Nate Pearson, the #1 prospect in the Toronto Blue Jays farm system, is poised for a breakout year which should see his name under the bright lights of the Rogers Centre some time this summer.
Over the past twenty years, Toronto Blue Jays fans have had a few pitching prospects that they had to patiently wait for as they progressed through the minor league system, such as Roy Halladay, Aaron Sanchez, and Marcus Stroman (among others).
To the casual fan, they might not know who Nate Pearson is, but to many amongst the Blue Jays fandom, they have waited a few years for the hard throwing right-hander.
Drafted in the 2017 Amateur Draft, the first-round pitcher out of Central Florida Community College would sign a $2.45 million dollar signing bonus (the Blue Jays had two first round picks) and would spend the majority of his first professional year with the Vancouver Canadiens in the Class A- league.
In 2018, Nate Pearson would hit the injured list for most of the season, as he was hit with a come-backer to the mound during his first start of the season, fracturing the ulna in his pitching arm.
It was 2019 that was the turning point for Pearson, as he would progress through three different levels of the farm system, finishing the year with the AAA Buffalo Bisons, one stop short of the MLB.
Now, the chance that we won’t be seeing Nate Pearson on the opening day roster is quite high, meaning fans will most likely have to wait a few months before seeing Pearson take the mound in the Rogers Centre.
What makes Nate Pearson so special is his dominating stature on the mound, where he stands 6’6 with a bulky frame, and an electric fastball that can routinely hit 98-100 MPH. While Pearson’s fastball is outstanding in its own right, he also possesses nasty secondary pitches in a changeup, slider and downward curveball, which keeps hitters second guessing.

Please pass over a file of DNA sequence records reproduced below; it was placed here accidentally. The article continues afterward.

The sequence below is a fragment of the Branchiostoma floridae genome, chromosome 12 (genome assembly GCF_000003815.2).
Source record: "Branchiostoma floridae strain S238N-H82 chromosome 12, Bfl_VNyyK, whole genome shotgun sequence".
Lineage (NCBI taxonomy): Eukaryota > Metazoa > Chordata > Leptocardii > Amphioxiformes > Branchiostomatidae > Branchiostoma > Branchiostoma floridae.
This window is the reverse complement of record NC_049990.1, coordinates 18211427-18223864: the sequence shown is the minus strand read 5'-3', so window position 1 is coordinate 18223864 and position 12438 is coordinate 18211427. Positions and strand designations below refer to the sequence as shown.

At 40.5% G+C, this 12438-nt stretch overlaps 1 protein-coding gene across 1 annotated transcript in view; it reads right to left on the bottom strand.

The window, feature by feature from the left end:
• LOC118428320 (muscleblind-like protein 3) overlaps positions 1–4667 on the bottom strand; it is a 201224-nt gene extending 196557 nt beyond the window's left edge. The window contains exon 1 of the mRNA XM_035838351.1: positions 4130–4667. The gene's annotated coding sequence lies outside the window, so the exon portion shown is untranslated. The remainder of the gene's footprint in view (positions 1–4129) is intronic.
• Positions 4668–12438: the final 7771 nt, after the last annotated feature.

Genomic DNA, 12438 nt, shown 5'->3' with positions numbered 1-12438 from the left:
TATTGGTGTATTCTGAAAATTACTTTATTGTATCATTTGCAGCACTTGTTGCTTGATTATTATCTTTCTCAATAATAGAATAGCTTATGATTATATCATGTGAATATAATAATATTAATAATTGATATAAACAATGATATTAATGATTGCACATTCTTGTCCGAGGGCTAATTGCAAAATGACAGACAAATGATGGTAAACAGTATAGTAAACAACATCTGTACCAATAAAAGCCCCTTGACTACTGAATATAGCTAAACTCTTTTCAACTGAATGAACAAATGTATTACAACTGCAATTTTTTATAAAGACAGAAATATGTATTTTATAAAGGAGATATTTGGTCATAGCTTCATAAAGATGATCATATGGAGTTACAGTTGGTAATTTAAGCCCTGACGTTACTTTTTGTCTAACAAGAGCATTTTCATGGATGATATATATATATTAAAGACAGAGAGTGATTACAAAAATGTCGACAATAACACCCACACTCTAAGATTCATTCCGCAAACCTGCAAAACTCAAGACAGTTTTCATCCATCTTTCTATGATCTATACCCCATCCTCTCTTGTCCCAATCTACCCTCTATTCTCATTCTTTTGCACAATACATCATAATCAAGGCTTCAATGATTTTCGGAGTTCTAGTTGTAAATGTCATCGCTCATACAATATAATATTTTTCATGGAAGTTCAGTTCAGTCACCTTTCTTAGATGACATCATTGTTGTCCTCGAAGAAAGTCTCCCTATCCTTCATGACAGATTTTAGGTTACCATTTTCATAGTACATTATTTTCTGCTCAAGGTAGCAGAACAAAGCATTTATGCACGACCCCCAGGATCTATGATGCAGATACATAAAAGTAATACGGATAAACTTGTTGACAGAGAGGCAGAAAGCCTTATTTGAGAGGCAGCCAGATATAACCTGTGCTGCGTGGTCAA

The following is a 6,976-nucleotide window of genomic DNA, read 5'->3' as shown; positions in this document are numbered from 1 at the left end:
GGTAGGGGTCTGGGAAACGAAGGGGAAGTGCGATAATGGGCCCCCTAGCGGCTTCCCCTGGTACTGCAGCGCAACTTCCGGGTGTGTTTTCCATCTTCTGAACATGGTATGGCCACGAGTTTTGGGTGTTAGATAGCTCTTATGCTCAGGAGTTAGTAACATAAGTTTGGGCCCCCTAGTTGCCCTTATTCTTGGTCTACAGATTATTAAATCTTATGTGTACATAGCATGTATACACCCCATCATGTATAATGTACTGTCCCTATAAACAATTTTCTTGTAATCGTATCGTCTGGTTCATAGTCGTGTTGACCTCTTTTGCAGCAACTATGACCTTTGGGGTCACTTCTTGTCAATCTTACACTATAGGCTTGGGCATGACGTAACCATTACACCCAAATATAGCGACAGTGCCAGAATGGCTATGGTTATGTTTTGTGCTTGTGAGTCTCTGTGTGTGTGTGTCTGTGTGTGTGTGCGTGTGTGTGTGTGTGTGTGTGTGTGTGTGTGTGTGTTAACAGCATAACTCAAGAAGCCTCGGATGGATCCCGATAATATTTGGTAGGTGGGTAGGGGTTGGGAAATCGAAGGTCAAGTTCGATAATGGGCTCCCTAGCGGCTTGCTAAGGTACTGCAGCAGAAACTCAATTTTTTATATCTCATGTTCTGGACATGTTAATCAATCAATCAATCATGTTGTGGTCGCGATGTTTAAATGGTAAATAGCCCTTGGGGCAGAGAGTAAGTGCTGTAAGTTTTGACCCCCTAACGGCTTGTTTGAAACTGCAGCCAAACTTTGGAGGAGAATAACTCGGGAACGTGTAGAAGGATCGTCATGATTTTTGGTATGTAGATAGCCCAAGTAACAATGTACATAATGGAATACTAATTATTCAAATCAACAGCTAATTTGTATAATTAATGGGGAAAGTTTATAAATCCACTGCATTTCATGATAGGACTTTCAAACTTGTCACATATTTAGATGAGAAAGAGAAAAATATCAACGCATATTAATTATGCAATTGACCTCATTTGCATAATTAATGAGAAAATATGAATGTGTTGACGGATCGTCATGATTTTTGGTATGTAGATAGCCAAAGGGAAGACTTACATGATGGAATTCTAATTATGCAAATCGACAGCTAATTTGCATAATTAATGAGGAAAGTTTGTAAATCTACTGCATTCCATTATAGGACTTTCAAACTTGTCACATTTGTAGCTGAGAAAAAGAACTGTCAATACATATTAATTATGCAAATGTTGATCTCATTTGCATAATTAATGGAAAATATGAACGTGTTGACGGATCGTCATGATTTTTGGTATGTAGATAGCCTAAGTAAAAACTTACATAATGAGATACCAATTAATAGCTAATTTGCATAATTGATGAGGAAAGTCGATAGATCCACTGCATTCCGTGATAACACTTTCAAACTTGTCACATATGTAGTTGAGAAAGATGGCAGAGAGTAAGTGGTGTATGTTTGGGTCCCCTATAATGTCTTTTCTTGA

His slider is his best secondary pitch, which hits in the 86-89 MPH range, and is a fantastic off-speed difference when you have a follow up fastball hitting around 100 MPH. His curveball has even less gas at 80-85 MPH range, and with the hard downward rotation he spins on it, it routinely has hitters swinging and missing. The combination of the difference in speed as well as the spin he creates with his slider and curve make Pearson dominating on the mound.
The one minor hiccup in Nate Pearsons game is his command, in that the fastball and his curveball can get away from him when he is ahead of the count. Instead of being on just the outside of the corner of the plate, they will be a little farther off target and won’t make the hitter swing the bat (too far off the plate). This is a minor fix in the Pearson system, mostly because the speed he has on the fastball and the spin on his secondary pitches still creates the swing and miss in the minor league level, but may need fine tuning against the best hitters in the major leagues come later this year.
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The Toronto Blue Jays have been pretty conservative with their star prospect as well, as Pearson hasn’t thrown many innings in the minor leagues due to the injury in 2018. The most he has thrown was last year, where across three levels of baseball he racked up 101.2 innings pitched. Considering major league starters are destined for 30-33 starts a season (barring injury), as Scott Mitchell mentions, the Toronto Blue Jays will continue to be cautious with their prize prospect and will most likely limit his innings during his first few years in the league to avoid fatigue and injury. Considering the Toronto Blue Jays are still rebuilding and shouldn’t be playoff contenders next year (at least), innings limits are not necessarily a bad thing for Pearson’s first few seasons.
The reason Nate Pearson has so much hype surrounding his name is because he can be the potential future ace of this squad. He has electric stuff in his right arm and he keeps hitters guessing with the speed of the fastball and break on the secondary pitches. If he can pitch deep into games, the 23-year-old has the full potential to be the #1 starter on the Toronto Blue Jays in the next few years, a squad that hasn’t really had a bonafide ace really since Roy Halladay left in 2009.
While fans may not be so patient and start chanting his name in the first weeks of April, it wouldn’t be a far off conclusion that Nate Pearson arrives North of the border sometime around June/July area.